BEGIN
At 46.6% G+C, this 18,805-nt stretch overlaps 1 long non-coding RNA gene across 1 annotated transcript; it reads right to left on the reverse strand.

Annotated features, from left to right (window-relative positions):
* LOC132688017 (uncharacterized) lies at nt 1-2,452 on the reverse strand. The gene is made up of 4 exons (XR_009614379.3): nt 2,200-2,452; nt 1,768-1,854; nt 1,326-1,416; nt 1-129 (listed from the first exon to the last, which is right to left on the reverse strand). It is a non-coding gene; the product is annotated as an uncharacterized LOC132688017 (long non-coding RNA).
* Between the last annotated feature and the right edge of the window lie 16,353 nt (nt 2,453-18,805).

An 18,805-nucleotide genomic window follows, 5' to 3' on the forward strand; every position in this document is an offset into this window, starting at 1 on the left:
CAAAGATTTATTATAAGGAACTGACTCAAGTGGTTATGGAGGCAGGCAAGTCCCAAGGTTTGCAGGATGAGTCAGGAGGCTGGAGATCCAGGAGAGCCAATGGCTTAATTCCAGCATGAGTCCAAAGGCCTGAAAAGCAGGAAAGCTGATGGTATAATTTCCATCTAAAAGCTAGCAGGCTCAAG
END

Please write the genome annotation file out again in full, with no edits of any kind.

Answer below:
At 46.6% G+C, this 18,805-nt stretch overlaps 1 long non-coding RNA gene across 1 annotated transcript; it reads right to left on the reverse strand.

Annotated features, from left to right (window-relative positions):
* LOC132688017 (uncharacterized) lies at nt 1-2,452 on the reverse strand. The gene is made up of 4 exons (XR_009614379.3): nt 2,200-2,452; nt 1,768-1,854; nt 1,326-1,416; nt 1-129 (listed from the first exon to the last, which is right to left on the reverse strand). It is a non-coding gene; the product is annotated as an uncharacterized LOC132688017 (long non-coding RNA).
* Between the last annotated feature and the right edge of the window lie 16,353 nt (nt 2,453-18,805).

An 18,805-nucleotide genomic window follows, 5' to 3' on the forward strand; every position in this document is an offset into this window, starting at 1 on the left:
CAAAGATTTATTATAAGGAACTGACTCAAGTGGTTATGGAGGCAGGCAAGTCCCAAGGTTTGCAGGATGAGTCAGGAGGCTGGAGATCCAGGAGAGCCAATGGCTTAATTCCAGCATGAGTCCAAAGGCCTGAAAAGCAGGAAAGCTGATGGTATAATTTCCATCTAAAAGCTAGCAGGCTCAAG